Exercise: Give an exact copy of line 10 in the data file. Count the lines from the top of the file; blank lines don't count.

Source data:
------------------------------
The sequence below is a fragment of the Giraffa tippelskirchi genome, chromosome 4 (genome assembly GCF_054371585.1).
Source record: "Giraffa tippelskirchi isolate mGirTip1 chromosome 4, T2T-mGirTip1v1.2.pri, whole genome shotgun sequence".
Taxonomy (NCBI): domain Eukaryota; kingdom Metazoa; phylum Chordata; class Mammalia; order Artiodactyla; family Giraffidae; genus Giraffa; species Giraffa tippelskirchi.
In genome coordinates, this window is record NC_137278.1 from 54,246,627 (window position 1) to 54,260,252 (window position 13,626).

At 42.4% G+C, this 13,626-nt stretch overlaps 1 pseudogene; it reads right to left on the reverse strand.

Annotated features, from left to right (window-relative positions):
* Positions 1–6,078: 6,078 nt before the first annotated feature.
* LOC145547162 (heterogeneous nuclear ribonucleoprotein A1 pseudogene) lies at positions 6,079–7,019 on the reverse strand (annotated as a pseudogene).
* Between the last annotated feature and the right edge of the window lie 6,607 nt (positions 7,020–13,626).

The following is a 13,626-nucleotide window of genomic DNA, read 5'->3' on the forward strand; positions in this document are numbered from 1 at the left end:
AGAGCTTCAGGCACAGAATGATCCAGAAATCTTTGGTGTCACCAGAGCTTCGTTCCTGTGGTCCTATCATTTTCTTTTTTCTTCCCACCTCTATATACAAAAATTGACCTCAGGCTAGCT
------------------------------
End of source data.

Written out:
The following is a 13,626-nucleotide window of genomic DNA, read 5'->3' on the forward strand; positions in this document are numbered from 1 at the left end: